Speaker’s Statement Debate

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Lindsay Hoyle

Main Page: Lindsay Hoyle (Speaker - Chorley)

Speaker’s Statement

Lindsay Hoyle Excerpts
Friday 24th May 2024

(2 months ago)

Commons Chamber
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Lindsay Hoyle Portrait Mr Speaker
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Before we begin today’s business, I would like to pay tribute to Dame Eleanor Laing and Dame Rosie Winterton—[Hon. Members: “Hear, hear.”]—who have both indicated that they will not be seeking re-election to this House.

Dame Eleanor has been a Deputy Speaker for more than a decade and succeeded me as Chair of Ways and Means when I was elected Speaker. Hon. Members may not be aware that as well as her role presiding over the Chamber, that office comes with a wide range of other responsibilities, including convening the Panel of Chairs, responsibility for Westminster Hall, and all the other things that I delegate that I do not want. [Laughter.] Thank you, Eleanor, for doing all that and for the service you have given.

Dame Rosie became a Deputy Speaker in 2017 after serving as Opposition Chief Whip through the 2010 Parliament. She has used her deep knowledge of the inner workings of this place to great effect in the Chair and has given us tip-offs when we needed them.

I should like to put on the record my personal gratitude and, I am sure, the gratitude of all Members to them both for their service to the House during their long and distinguished parliamentary careers. I know we will keep in touch, but I cannot thank them enough for all the help and support that they have given me. I personally thank you both for what you have done. We have achieved a lot during a difficult time.

I will share one thing with the House. The one thing I said I would never, ever get involved in was saying what women should wear in the Chamber—that was beyond me. The dress tsar was Eleanor. The rules were Eleanor’s and enforced by Eleanor. I will never want to take up that role, so I can only thank her for choosing what women should wear. Any complaints, address them to Eleanor!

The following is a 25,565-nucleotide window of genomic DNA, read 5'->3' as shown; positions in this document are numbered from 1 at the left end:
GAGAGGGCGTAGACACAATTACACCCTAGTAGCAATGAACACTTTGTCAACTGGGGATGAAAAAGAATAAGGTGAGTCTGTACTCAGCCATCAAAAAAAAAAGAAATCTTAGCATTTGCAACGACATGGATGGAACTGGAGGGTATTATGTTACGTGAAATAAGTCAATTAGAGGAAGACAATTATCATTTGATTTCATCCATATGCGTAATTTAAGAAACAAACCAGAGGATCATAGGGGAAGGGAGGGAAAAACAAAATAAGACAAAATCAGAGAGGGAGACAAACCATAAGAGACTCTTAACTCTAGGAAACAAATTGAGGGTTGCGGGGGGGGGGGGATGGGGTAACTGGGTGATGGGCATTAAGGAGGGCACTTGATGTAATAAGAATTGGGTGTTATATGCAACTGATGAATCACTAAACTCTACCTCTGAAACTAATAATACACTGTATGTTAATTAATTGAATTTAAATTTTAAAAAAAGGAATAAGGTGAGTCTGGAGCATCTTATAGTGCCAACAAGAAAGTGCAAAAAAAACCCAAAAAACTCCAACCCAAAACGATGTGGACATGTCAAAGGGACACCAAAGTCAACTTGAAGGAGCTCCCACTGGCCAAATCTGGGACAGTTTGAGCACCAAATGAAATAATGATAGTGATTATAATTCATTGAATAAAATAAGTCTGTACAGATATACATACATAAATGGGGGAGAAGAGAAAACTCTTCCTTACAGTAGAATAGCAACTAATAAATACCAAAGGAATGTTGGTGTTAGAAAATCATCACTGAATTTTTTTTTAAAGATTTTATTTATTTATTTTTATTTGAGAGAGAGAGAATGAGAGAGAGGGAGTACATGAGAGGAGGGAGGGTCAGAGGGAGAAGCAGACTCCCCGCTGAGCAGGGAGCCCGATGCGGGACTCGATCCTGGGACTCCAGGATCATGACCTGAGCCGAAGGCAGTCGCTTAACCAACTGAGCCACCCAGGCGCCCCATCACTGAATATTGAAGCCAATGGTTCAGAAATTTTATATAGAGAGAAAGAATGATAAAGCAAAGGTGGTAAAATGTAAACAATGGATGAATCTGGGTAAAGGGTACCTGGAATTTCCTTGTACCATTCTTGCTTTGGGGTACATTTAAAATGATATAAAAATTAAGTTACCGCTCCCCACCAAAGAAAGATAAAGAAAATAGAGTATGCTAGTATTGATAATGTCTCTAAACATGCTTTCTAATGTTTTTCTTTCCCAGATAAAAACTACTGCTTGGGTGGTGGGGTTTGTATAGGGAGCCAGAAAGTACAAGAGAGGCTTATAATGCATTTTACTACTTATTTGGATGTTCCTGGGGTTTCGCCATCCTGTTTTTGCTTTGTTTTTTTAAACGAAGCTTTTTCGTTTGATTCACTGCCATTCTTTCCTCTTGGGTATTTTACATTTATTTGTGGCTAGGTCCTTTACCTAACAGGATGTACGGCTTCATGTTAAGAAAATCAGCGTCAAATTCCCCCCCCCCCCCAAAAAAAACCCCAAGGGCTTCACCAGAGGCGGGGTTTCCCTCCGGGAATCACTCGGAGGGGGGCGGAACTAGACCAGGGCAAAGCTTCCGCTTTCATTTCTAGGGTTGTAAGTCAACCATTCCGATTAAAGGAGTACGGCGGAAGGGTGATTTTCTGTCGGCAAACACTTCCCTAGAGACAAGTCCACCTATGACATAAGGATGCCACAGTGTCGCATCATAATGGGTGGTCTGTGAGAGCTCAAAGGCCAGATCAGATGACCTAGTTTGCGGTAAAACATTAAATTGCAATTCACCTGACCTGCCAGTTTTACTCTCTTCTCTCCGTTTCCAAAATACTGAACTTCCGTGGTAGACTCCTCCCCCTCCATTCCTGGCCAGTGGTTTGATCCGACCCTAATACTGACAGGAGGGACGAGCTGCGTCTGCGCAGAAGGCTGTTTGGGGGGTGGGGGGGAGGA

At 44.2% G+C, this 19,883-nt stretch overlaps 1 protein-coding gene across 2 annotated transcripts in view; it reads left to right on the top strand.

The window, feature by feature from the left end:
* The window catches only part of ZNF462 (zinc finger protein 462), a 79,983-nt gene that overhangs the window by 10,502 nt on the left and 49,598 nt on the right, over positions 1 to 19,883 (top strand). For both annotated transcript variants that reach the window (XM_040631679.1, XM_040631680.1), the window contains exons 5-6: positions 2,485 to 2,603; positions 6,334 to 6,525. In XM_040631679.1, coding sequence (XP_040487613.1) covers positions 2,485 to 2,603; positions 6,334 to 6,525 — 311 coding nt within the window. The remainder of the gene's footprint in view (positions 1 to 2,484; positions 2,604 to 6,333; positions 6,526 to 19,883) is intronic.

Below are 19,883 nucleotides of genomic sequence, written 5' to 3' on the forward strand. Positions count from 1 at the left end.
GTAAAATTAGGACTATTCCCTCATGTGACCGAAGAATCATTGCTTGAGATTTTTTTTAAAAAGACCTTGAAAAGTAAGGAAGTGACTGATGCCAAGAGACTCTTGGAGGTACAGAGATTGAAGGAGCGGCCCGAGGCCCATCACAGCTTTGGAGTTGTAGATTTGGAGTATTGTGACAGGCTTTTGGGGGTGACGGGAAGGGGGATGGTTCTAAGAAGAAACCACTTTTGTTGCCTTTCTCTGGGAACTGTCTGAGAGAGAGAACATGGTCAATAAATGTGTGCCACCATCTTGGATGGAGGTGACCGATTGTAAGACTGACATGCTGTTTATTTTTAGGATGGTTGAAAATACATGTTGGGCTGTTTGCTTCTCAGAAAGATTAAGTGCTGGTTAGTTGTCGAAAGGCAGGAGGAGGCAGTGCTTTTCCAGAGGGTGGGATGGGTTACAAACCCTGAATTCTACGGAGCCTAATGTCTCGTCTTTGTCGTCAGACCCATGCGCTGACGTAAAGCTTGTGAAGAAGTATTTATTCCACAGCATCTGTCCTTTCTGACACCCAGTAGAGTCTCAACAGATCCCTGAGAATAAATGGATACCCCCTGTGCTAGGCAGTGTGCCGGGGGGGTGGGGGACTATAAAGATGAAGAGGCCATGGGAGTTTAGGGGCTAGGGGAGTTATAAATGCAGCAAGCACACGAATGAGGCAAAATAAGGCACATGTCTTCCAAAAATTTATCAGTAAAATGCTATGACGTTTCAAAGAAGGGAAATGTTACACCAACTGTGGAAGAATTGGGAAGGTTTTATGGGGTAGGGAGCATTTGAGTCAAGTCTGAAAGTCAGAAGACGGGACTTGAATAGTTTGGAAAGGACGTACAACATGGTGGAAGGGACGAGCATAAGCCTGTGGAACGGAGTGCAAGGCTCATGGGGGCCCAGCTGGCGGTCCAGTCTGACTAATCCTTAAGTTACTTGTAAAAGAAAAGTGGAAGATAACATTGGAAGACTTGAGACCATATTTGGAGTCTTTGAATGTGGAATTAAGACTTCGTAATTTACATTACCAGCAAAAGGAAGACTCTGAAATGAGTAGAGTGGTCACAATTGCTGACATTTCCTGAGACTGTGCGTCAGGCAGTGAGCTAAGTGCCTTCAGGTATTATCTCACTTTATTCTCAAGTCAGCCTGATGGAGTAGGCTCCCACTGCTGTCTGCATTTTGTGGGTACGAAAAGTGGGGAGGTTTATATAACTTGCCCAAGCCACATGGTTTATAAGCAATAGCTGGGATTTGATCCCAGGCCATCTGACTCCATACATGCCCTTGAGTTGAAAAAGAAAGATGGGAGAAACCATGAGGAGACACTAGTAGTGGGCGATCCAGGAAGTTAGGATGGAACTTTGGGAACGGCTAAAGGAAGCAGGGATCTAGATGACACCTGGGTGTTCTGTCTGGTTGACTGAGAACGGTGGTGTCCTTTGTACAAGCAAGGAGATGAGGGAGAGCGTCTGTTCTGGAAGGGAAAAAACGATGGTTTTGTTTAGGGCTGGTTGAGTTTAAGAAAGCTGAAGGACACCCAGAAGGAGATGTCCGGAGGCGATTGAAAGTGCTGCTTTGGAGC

I thank them both for what they have done. Nigel, you will stay on, so we will say nothing about the other Deputy. I just want to say—it is on the record—thank you both. [Hon. Members: “Hear, hear.”] Do enjoy your further careers—I am sure you will—and let us hope you are not too far away in the future.

Thérèse Coffey Portrait Dr Thérèse Coffey (Suffolk Coastal) (Con)
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On a point of order, Mr Speaker.

Lindsay Hoyle Portrait Mr Speaker
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Well, I am not sure we should take one, but I have to give in to Dr Thérèse Coffey.

Thérèse Coffey Portrait Dr Coffey
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I want to thank you, Mr Speaker, for all that you have done in this Parliament. It has been an extraordinary one, given the situation we went through with covid. The way this Parliament continued to function was truly innovative, recognising the challenges of the time.

Many people are standing down. I am not one of them, Mr Speaker—I hope to be re-elected to this House— but I am conscious that today is the opportunity for valedictory messages. The point of order that I am really trying to make is to understand how today’s final debate will work. I hope that there will be an opportunity for everybody to speak, with priority given to those making valedictory speeches, but that there will be a chance, too, for constituency MPs who want to raise issues. I would be grateful for your guidance on when the debate is likely to start and finish.

Lindsay Hoyle Portrait Mr Speaker
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I wish I could give an answer to that. Unfortunately, I am not in control of the Lords. Maybe it would be helpful if this House was. [Laughter.] As information comes through in real time, we will update the House. We have some things to get through. You are absolutely right that preference will be given to those Members who are standing down. I think we will have more time than we would expect. It does not look like an early finish for Members today. Who knows, but I think we could be running until after 6 pm, so there will be time, but, as I say, I will give preference to those who are stepping down.

Let me say to those Members who are stepping down: thank you for being part of this Parliament. Thank you for what you have done. We are going to lose some good friends. On both sides of the House, experience is leaving, and that is sad for all of us, but I wish you well in the next part of your careers.

Bill Presented

Solent Ferry Regulator Bill

Presentation and First Reading (Standing Order No. 57)

Bob Seely presented a Bill to establish a regulator of ferry services operating in the Solent; to make provision about the powers and duties of that regulator; and for connected purposes.

Bill read the First time; to be read a Second time on Friday 5 July, and to be printed (Bill 231).